Monday, November 15, 2010

JUDO; Pedro digs heavy medal; Mass. native brings home 73 kg bronze.(Sports).

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ATHENS - At about 11 a.m. yesterday, the phone rang at American judo star Jimmy Pedro's Methuen home. A few seconds later, it's safe to assume, there were some serious screams of joy.

Pedro and his wife, Marie, you see, have this tradition. While Jimmy is off fighting, Marie - at home caring for the couple's three children, Casey, A.J. and Ricky - carefully avoids learning how her husband's match has gone. Marie leaves it to Jimmy to phone with the news.

Whether the news is good or bad, she gets it directly from him, no one else.

Yesterday's call home from her husband delivered exceedingly good news.

Capping a remarkable comeback following two years in retirement after the 2000 Sydney Games, at the advanced age of 33, Pedro won a bronze medal in the 73-kilo class at Ano Liossia Hall. The performance matched a third-place finish at the 1996 Atlanta Games.

"Words can't describe how awesome, incredible and fulfilling this day was for me," said Pedro, moments after pinning France's Daniel Fernandes in their bronze-medal match. "This is what I compete for. Everything I wished for happened today. Obviously, I'd love to win a gold medal. In Atlanta I said that bronze was as good as gold, but I'll tell you: This one means even more. In Atlanta I was 25 and I was supposed to win; now I'm 33 and decided to make a comeback to give it one last try at fulfilling my dream to be Olympic champion.

"Well, I may not have won gold. But I'm the first American judo player to medal twice in (Olympic) games. That's a special thing."

The final snapshot of Pedro's illustrious judo career - and he vowed he really, truly will not be coming back in 2008 - was a thing of beauty. Already leading the Frenchman on the scoreboard, Pedro quickly and decisively countered an offensive move by Fernandes and in the blink of an eye had his opponent wrapped up as tightly as a mouse being squeezed to death by a python.

Even before the 25 seconds necessary to score a pin had elapsed, the helpless Fernandes reached up and patted Pedro's back - conceding the match and the medal. Pedro then leaped into the arms of coach Bob Berland, before climbing the front of the stands to hug his dad and coach, Jimmy Sr., and his kid brother and training partner, Michael.

Before Pedro rushed off to make that all-important phone call to his wife, the loquacious Brown University graduate talked about his comeback and his final day of competition.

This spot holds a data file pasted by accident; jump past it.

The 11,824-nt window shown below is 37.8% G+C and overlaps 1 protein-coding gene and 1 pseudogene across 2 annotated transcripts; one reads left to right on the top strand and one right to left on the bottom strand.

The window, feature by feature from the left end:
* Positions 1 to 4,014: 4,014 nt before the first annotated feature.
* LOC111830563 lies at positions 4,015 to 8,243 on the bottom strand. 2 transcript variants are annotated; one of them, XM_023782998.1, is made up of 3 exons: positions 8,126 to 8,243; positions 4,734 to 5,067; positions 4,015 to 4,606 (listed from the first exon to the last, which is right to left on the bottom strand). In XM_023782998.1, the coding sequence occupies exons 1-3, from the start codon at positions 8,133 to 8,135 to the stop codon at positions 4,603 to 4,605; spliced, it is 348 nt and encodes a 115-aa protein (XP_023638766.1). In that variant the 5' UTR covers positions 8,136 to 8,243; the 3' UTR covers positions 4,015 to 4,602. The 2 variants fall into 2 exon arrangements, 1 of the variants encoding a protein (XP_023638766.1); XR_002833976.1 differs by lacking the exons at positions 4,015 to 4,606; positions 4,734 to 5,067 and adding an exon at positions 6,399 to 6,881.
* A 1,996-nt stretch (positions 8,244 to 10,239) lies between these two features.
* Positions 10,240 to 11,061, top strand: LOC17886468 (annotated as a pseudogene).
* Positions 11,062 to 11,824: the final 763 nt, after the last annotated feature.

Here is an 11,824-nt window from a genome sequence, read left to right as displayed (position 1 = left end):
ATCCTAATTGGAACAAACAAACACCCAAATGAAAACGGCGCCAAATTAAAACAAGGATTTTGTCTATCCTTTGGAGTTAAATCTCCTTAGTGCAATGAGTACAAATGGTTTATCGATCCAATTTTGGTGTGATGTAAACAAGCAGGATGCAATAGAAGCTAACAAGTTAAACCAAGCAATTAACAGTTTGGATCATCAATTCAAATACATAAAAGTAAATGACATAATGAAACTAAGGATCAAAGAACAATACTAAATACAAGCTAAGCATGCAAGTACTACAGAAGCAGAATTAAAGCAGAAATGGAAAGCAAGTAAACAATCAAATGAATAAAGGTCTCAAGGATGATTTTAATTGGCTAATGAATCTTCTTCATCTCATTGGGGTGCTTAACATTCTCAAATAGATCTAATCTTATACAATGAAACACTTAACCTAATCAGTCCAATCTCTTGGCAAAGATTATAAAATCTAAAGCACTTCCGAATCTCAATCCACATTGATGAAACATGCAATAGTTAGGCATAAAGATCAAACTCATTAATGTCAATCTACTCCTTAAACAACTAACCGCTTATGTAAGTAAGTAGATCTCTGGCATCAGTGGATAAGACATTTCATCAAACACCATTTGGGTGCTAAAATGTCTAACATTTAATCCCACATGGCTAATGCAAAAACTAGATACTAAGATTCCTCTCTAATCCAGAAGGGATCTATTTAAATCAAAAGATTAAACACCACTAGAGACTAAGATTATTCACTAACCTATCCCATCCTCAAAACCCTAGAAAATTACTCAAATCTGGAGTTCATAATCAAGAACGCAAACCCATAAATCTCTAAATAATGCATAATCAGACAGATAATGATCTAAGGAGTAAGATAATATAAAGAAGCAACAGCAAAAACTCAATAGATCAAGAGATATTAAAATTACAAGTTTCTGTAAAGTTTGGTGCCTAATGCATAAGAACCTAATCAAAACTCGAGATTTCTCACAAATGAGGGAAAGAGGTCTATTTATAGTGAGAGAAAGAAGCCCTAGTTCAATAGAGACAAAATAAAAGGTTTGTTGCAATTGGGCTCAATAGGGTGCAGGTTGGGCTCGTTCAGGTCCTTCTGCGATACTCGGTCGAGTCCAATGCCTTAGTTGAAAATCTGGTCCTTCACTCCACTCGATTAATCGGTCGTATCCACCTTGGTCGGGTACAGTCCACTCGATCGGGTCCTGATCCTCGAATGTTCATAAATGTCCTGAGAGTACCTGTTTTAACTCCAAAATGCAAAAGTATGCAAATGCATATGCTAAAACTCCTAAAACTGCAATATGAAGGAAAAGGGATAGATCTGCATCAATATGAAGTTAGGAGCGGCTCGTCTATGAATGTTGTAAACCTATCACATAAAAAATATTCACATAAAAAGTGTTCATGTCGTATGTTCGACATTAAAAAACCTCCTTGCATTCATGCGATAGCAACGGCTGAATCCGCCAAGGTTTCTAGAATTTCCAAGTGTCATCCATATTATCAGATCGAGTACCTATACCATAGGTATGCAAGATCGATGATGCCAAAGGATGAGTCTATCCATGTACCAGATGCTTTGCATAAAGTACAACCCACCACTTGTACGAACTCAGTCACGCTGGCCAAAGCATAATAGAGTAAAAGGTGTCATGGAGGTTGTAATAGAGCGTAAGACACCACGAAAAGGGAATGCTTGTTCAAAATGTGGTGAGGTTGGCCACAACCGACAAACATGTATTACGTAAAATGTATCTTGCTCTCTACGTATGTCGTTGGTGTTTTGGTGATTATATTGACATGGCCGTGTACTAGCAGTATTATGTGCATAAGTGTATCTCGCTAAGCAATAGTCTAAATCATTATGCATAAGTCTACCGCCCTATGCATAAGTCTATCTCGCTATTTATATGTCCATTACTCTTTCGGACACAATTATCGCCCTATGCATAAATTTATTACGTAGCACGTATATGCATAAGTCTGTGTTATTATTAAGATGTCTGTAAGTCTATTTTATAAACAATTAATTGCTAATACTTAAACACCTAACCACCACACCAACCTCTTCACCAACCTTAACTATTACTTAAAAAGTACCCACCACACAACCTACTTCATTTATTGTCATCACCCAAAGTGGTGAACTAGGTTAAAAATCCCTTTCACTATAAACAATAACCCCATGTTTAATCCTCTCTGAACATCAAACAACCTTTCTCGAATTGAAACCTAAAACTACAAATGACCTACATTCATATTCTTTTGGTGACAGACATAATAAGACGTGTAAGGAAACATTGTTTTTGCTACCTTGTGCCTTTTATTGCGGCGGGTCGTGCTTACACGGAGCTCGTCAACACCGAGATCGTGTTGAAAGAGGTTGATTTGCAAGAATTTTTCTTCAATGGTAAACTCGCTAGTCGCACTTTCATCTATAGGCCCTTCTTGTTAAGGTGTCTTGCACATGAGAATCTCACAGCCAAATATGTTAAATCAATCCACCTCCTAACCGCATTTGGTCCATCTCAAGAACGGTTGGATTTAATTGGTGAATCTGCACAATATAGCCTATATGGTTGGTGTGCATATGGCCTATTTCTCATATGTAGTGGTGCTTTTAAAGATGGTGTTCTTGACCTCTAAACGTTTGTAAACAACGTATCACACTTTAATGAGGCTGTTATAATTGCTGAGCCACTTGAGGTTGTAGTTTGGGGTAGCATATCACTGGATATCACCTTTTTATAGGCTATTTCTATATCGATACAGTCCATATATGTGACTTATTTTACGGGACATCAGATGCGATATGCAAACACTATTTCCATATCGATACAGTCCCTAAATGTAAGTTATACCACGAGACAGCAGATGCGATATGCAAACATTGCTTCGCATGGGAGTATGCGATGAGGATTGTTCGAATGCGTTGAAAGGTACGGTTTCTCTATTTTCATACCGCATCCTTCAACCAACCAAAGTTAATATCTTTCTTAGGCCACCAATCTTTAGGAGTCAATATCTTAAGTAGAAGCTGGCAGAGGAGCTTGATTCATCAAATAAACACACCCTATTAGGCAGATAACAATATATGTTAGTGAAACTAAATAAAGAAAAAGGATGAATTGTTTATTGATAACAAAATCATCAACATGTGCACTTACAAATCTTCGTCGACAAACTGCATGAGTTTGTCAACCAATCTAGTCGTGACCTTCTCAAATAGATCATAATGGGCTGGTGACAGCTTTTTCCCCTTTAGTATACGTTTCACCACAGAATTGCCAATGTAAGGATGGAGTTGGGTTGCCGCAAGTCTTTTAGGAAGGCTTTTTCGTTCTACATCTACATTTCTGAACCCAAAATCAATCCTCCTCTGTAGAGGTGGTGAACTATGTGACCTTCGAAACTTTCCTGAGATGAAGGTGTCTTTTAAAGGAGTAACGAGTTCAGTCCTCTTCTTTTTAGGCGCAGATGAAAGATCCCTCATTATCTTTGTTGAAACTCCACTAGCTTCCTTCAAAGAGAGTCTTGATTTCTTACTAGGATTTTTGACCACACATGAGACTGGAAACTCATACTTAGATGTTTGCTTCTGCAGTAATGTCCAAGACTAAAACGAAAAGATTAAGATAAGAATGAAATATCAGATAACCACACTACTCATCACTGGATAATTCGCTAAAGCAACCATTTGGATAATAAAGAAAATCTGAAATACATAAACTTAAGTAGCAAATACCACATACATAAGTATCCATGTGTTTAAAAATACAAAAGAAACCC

"I could have stayed home and sat behind my desk at," Pedro said. "Instead, I decided to come back and give it one last shot. I knew I had it in me to still win. I knew I was still good enough to contend with the best in the world. I proved that, whether I won the gold or not.

"To get that bronze medal, I had to fight every single moment of this day."

Indeed, Pedro faced seven fights yesterday, and won every one except the third, a loss to defending world champion Won Hee Lee that knocked Pedro out of contention for the gold or silver. To get to the bronze-medal matchup, Pedro had to win four more times, including a sudden-death overtime squeaker against Anatoly Laryukov of Belarus.

In his bronze medal game, Pedro faced the No. 2-ranked man in the world in Fernandes.

"I'm as strong at the end of a fight as I am at the beginning," said Pedro. "A lot of these European guys are super strong at the beginning, but then they start to fade. I'm not going to be the strongest guy in my division, but I guarantee at the end of a match I'm going to be stronger than anyone else. Knowing that, he started to fade a little bit. His strength didn't seem to be what it was at the start of the match. I've made a career out of wearing people down and waiting for that right moment.

"The way I finished my career is really icing on the cake. I leave with a win."

And then he headed off to tell his wife all about it.

Caption: COMEBACK KID: Jimmy Pedro, 33, rejoices after pinning France's Daniel Fernandes to win the bronze medal in judo yesterday in Athens. AP PHOTO

Caption: SHOWING SOME MEDAL: Jimmy Pedro kisses the bronze medal that he won in the 73-kilo judo competition yesterday in Athens. AP PHOTO

Source Citation
Harris, Stephen. "JUDO; Pedro digs heavy medal; Mass. native brings home 73 kg bronze." Boston Herald 17 Aug. 2004: 72. Student Edition. Web. 15 Nov. 2010.
Document URL

Gale Document Number:CJ120787859

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